HOW TO BE MARRIED TO A MARINE FIGHTER PILOT--A Marine Corps pilot's wife: F-4s, F/A-18s and aviators from my perspective.

Tuesday, February 19, 2008

Aviator Brief: Call Signs II (continued)

Okie, of course, hailed from Oklahoma and had an accent and an outlook on life to prove it. Slug must have reminded someone at some time of a big, slow thing.

Given names were common fodder for call sign generation: Swizzle’s last name Cwaliscz, properly pronounced “Fah-leash”--impossible to see and say, Donut’s last name of Duncan, Bolt’s last name of Leitner, Soup’s last name of Campbell. J.C.’s first name and middle initial was John C., but he built his reputation doing stunts in and out of airplanes that made others say, “Jesus Christ!”

Some earned the name they carried by their actions. One lieutenant said he earned his call sign Dangler while out on the carrier with VMFA 323--the Snakes. On the way back from a busy combat hop, he was in marshall--stacked in the queue waiting his "Charlie" time when he could land. He decided he needed to take a leak, so he got out a piddle pack and took care of business before being notified he was “on the ball” to land. Distracted from what he had been doing, he focused on catching the wire to get aboard the carrier. After a successful landing, parking and being chained down, he climbed out of his fighter, walked across the deck, took care of the paperwork in maintenance control and returned through the ship to the squadron ready room. Upon entering the ready room, one of his fellow pilots said, "Dude. Did you know your dick is hanging out?" Dang.

Could any pilot be smart enough to stay alive but dumb enough to leave his manhood blasted by the twenty-five knots of wind or more whistling across a flight deck?

Snatch insisted his call sign meant ‘to grab fast’ and came from his ability to snatch victory from defeat in a dogfight. He never explained the inevitable laughter or its connection to a synonym for a female nether-part.

A Musing:

I would want to be named after the place I came from--if only my choices were better. Having a call sign of ‘California’ or ‘Claremont’ is unwieldy. The shortened versions: ‘Cali’ sounds like a cartel and ‘Monty’ is not for me.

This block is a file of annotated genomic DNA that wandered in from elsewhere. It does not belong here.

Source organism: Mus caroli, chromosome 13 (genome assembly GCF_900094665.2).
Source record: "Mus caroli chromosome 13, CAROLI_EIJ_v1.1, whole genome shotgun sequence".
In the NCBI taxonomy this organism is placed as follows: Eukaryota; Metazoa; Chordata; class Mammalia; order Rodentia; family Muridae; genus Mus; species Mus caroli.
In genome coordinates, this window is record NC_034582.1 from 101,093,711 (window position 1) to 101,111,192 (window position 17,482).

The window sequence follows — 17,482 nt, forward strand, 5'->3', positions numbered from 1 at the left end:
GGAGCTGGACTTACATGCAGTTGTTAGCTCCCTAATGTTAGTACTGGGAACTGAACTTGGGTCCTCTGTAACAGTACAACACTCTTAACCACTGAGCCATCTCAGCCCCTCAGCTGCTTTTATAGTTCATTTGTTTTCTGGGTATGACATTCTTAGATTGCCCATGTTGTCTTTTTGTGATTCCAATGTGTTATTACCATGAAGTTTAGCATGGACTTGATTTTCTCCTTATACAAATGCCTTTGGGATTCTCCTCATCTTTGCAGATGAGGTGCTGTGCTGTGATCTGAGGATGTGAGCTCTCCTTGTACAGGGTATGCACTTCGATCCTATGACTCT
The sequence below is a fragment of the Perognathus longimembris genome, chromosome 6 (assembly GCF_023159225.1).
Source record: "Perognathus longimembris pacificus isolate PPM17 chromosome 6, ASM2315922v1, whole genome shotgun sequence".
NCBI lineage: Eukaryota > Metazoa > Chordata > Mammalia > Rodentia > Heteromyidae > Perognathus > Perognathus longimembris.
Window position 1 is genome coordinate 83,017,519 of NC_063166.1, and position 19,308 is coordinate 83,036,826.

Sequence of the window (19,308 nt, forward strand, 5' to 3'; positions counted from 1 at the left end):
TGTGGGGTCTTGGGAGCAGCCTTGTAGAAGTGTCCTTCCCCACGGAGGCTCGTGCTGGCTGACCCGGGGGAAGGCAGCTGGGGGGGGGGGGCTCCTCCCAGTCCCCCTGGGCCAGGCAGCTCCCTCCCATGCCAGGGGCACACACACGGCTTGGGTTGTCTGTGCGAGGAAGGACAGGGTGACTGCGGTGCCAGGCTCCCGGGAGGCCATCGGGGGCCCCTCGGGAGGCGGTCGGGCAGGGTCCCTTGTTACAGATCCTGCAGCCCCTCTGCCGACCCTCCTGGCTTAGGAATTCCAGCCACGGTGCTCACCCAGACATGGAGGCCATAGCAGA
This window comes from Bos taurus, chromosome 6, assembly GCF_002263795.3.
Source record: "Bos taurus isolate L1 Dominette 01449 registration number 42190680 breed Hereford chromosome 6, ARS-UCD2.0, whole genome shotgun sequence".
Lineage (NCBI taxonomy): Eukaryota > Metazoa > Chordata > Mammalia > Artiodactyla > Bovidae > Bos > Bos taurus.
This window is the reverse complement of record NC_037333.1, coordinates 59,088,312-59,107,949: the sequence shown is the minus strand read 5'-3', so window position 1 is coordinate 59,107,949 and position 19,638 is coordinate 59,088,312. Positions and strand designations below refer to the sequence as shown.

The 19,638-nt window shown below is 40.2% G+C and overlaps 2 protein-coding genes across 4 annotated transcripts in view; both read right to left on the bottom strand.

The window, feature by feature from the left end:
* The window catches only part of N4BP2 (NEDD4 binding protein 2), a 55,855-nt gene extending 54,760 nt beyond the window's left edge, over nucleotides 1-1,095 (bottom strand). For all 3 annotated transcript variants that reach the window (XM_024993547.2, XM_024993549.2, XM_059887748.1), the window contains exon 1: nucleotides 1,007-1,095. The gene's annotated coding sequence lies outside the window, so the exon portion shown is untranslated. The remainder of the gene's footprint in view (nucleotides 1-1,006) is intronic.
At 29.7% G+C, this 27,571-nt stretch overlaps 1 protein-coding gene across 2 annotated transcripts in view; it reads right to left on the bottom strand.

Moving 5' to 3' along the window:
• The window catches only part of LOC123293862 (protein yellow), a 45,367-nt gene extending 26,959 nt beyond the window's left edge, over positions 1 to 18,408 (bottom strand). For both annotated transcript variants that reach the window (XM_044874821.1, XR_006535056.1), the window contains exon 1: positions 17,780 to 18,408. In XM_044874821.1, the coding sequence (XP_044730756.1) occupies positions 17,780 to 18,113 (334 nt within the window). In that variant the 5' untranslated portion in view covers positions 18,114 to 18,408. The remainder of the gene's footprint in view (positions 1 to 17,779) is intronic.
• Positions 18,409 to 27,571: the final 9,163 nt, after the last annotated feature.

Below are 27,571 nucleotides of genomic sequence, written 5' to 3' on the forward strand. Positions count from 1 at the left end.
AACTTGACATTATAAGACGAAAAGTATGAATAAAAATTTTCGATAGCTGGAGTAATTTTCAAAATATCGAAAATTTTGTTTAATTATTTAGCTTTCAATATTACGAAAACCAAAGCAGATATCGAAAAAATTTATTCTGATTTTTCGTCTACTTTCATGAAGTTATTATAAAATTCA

My brothers nicknamed me ‘Whale Spout’ for the topknot I wore unwillingly through 2nd grade, and then ‘Mah-sah’ as if saying my true name weirdly made it a bad thing. Funny. It did.
My roommate from college called me ‘Jones’ because it was my last name when we met, but it isn’t as funny as Donut’s or Swizzle’s or Soup’s.

The best would be a name relating to my most embarrassing moment like Dangler’s. I could be named after my poor choice of an overhead. Always a challenge to think up fun activities that will not tax the abilities of an unknown substitute, I loved different media to communicate ideas. 12 and 13 year olds can be a tough audience, especially sixth grade gifted and talented ones. Using a comic book format for grownups History of the World page to review the differences between Athenians and Spartans seemed a good idea once I had blanked out the private parts of the Spartans. (Spartans exercised and competed in the nude.) I then made an overhead transparency. Unfortunately, I neglected to read the speech bubbles. One included a verb and a description of who Spartans liked to do that verb with--completely inappropriate to a class of sixth graders, no matter how smart they were. However I did not discover my error through the sub’s notes (she never mentioned it) or through angry parents’ phone calls to the district (there were none). I discovered my grievous mistake while reviewing for the chapter test on the overhead with my class. They kept me from putting the offending transparency up to the light by telling me I might want to read it first, carefully. Only the kids whose parents would think it was funny were told my story. I loved that class.

So they could call me ‘Hump’.

I’m glad I don’t have a call sign.

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